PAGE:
Should terror suspects be protected by politics?

In Dr Strangelove, the crazed General Jack D Ripper claims ‘war is too important to be left to the politicians’.

So, it seems, is terrorism.

It’s been just over one week since a Nissan Pathfinder caught fire in Times Square. The press has focused on the modest drama of stopping the departing Emirates flight carrying the alleged terrorist Faisal Shahzad, as he tried to leave the country.

But still,it seems he was pretty easy to catch.

The Pathfinder was taken to a forensic lab where investigators quickly traced its provenance – it had been sold on Craigslist, two weeks before the incident. The sale was made in $100 bills in a supermarket car park.

But the seller had the buyer’s mobile number. And, with a sketch artist, was able to draw a picture of buyer’s face. Better: the buyer had driven himself to pick up the Nissan, and left his black IsuzuRodeo in the car park.

With the registration of the Isuzu, investigators now had Faisal Shahzad’s home address. They didn’t even have to break in. The key to his apartment was in the Nissan’s ignition.

Shahzad was in custody 53 hours after the bomb was left in Times Square.

The tale of Shahzad’s speedy arrest makes him look less like a formidable jihadist with Pakistani terror camp training, and more like an incompetent, failed criminal.

But it’s worth dwelling on the particulars of how Shahzad was identified and arrested because the legal system largely worked.

What little effort Shahzad made to cover his tracks was easily side-stepped. He took two days to try to leave the US. The US government says Shahzad claims to have learnt bomb-making from the best, but his bomb didn’t work.

And the legal case against Shahzad seems to have been made even easier because he started chatting to the FBI, apparently giving them “valuable intelligence and evidence”.

Seems too simple, doesn’t it? That’s because the politicians haven’t become involved yet.

Take the question of whether Shahzad should have been informed of his legal rights at his arrest. After investigators confirmed there were no other attacks imminent, he was. John McCain claimed doing so was a mistake. And the ranking Republican on the Homeland Security Committee, Peter King, strongly agreed, adding: “I know he’s an American citizen but still…”.

Joe Lieberman upped the ante by proposing to give the government power to remove anybody’s American citizenship if they are merely suspected of being a terrorist. In their view, the rights we afford criminals are getting in the way of winning the war on terror. But the sorts of legal changes they recommend could very well lose it.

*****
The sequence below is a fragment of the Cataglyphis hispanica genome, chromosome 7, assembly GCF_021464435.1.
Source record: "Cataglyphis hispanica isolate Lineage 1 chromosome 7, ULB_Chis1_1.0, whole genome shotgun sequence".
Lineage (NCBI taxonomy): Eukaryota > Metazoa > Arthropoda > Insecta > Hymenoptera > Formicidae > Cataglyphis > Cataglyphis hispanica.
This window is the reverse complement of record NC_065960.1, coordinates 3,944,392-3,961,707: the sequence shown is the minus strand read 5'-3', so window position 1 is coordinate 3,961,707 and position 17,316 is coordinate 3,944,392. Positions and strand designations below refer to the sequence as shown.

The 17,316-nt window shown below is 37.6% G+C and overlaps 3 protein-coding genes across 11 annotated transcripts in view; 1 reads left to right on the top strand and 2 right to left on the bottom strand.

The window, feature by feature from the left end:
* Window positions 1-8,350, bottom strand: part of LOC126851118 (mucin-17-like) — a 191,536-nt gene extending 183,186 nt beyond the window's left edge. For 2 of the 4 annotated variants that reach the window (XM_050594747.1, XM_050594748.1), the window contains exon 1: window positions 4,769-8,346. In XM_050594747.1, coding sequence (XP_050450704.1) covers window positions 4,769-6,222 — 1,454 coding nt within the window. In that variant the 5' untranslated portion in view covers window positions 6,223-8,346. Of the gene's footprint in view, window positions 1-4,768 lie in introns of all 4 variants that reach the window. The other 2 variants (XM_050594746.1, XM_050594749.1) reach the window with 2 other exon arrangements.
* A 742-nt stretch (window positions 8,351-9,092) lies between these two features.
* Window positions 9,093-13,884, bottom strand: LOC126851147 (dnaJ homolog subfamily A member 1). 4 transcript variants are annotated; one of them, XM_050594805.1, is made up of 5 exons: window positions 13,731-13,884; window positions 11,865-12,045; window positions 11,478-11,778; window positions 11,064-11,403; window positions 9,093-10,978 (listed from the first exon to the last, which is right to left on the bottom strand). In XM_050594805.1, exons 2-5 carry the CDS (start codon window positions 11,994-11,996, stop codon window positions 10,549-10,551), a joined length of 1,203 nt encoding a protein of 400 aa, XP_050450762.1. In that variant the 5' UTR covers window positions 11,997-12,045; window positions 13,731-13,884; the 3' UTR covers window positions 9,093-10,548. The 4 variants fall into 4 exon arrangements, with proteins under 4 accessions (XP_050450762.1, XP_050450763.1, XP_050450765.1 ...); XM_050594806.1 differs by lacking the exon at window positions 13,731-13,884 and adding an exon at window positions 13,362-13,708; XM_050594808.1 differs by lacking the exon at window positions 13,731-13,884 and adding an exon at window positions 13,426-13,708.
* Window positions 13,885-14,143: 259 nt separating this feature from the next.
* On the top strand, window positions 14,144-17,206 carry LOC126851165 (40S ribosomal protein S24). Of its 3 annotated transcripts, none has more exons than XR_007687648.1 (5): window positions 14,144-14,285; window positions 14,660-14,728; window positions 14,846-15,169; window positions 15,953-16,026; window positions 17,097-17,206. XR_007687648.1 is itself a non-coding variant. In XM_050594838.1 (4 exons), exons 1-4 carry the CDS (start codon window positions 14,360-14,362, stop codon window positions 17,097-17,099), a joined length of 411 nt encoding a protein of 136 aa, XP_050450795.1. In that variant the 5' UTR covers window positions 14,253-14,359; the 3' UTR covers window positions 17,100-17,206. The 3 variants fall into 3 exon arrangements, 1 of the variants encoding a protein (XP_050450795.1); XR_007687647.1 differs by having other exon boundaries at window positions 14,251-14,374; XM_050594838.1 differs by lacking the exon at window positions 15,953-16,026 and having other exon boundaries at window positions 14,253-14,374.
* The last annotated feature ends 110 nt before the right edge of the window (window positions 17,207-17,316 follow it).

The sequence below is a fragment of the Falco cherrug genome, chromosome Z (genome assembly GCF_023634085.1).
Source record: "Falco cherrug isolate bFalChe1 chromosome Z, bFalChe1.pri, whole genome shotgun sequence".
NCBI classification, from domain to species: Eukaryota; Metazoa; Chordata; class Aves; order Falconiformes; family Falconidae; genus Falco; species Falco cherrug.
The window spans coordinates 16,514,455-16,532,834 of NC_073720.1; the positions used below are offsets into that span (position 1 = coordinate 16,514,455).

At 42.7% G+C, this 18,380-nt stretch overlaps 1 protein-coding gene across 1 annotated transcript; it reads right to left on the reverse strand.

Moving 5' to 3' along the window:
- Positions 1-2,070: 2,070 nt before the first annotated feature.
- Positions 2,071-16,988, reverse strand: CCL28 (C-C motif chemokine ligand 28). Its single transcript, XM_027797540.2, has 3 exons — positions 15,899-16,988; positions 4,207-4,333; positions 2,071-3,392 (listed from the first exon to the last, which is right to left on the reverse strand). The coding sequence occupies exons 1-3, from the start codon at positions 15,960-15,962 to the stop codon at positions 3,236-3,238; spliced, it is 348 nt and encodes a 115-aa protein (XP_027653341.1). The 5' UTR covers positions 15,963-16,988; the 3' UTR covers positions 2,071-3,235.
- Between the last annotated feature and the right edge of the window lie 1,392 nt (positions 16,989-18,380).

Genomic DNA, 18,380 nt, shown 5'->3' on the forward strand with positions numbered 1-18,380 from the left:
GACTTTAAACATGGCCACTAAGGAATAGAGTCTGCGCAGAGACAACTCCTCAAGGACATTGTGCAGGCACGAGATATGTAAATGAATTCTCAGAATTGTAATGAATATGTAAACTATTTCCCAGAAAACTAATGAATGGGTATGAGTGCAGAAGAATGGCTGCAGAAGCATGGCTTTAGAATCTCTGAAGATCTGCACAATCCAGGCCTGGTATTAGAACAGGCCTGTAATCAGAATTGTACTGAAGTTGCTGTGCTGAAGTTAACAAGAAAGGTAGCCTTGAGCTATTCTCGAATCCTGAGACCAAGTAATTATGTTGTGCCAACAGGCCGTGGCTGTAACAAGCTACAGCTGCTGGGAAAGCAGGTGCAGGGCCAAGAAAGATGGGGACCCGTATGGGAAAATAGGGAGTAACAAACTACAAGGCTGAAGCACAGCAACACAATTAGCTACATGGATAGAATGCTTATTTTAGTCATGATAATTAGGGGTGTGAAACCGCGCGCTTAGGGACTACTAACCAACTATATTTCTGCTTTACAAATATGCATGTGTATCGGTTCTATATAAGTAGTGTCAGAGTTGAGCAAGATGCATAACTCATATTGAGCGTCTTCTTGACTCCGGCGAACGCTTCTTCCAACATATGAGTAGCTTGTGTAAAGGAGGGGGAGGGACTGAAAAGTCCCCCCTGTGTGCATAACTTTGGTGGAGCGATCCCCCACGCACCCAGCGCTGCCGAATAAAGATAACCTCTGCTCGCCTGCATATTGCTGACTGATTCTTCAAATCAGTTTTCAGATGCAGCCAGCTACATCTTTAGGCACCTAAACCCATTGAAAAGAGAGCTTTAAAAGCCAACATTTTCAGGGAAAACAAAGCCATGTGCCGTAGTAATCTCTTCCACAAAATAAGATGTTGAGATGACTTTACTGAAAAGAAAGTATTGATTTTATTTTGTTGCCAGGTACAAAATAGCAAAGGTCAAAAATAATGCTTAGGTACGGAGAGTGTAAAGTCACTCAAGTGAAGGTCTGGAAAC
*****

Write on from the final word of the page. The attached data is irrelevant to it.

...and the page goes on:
Terrorism is against the law. It’s against a lot of laws. And even in a post-Guantanamo world, terrorism trials are conducted in the shadow of centuries of legal precedent, an adversarial court system, and extensive avenues of defence and appeal.

Those bombastic tough-on-terror politicians – if they got their way – could easily undermine terror prosecutions. Because it’s not a question of whether terrorists deserve legal rights. It’s that ignoring those rights allows terrorists to avoid justice.

As David Frum has pointed out, if Lieberman’s proposed citizenship laws were in effect, the US would be on its way “to court right now to litigate the issue whether the Times Square bomber’s bombing plot indicated an intent to relinquish his nationality. Only after taking that issue through trial and appeal (maybe multiple appeals) could we get to work questioning and punishing him”.

It’s happened before.

Ali Saleh Mohamed Kahlah al-Marri was arrested shortly after the September 11 terrorist attacks, accused by the government of being an al-Qaeda sleeper agent, and taking orders directly from Osama bin Laden.

With all the charges against him, al-Marri potentially faced 143 years in prison if convicted in a civilian court, according to the Cato Institute’s David Rittgers. But the Bush administration was eager to show that American counter-terrorist efforts were a ‘war’ in America as much as Afghanistan. It moved him out of the civilian court system and into military custody.

As a result, after years of legal wrangling and a Supreme Court case, he was convicted in October 2009 on just one count of material support for terrorism. He got eight years.

If you want to punish terrorists to the fullest extent of the law possible, that’s an awful outcome.

Like Australia, the United States has a civilian legal system which has evolved from centuries of English legal precedent. It’s handled mass murderers and politically-motivated misdeeds for hundreds of years.

Terrorists believe they are freedom fighters; captured terrorists believe they are political prisoners. Let’s give them the disrespect they deserve and treat them like common criminals